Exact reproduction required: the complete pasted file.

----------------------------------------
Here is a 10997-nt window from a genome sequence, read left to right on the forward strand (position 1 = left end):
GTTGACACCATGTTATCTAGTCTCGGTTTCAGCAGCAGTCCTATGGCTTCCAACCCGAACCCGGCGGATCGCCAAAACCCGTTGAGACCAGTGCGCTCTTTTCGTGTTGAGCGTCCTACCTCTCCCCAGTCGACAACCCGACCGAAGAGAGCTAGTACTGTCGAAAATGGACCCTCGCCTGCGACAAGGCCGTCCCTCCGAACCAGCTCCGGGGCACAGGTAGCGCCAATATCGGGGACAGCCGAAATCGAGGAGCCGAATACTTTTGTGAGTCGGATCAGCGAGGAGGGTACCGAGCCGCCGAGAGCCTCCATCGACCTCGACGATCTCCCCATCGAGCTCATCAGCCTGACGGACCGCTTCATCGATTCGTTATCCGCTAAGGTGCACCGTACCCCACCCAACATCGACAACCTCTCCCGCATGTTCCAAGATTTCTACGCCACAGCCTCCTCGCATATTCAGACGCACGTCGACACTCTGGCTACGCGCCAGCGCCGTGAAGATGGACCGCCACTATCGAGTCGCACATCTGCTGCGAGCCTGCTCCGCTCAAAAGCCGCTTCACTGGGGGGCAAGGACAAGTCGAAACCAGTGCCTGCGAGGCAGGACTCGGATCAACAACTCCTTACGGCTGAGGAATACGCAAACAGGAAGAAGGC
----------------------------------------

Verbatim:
Here is a 10997-nt window from a genome sequence, read left to right on the forward strand (position 1 = left end):
GTTGACACCATGTTATCTAGTCTCGGTTTCAGCAGCAGTCCTATGGCTTCCAACCCGAACCCGGCGGATCGCCAAAACCCGTTGAGACCAGTGCGCTCTTTTCGTGTTGAGCGTCCTACCTCTCCCCAGTCGACAACCCGACCGAAGAGAGCTAGTACTGTCGAAAATGGACCCTCGCCTGCGACAAGGCCGTCCCTCCGAACCAGCTCCGGGGCACAGGTAGCGCCAATATCGGGGACAGCCGAAATCGAGGAGCCGAATACTTTTGTGAGTCGGATCAGCGAGGAGGGTACCGAGCCGCCGAGAGCCTCCATCGACCTCGACGATCTCCCCATCGAGCTCATCAGCCTGACGGACCGCTTCATCGATTCGTTATCCGCTAAGGTGCACCGTACCCCACCCAACATCGACAACCTCTCCCGCATGTTCCAAGATTTCTACGCCACAGCCTCCTCGCATATTCAGACGCACGTCGACACTCTGGCTACGCGCCAGCGCCGTGAAGATGGACCGCCACTATCGAGTCGCACATCTGCTGCGAGCCTGCTCCGCTCAAAAGCCGCTTCACTGGGGGGCAAGGACAAGTCGAAACCAGTGCCTGCGAGGCAGGACTCGGATCAACAACTCCTTACGGCTGAGGAATACGCAAACAGGAAGAAGGC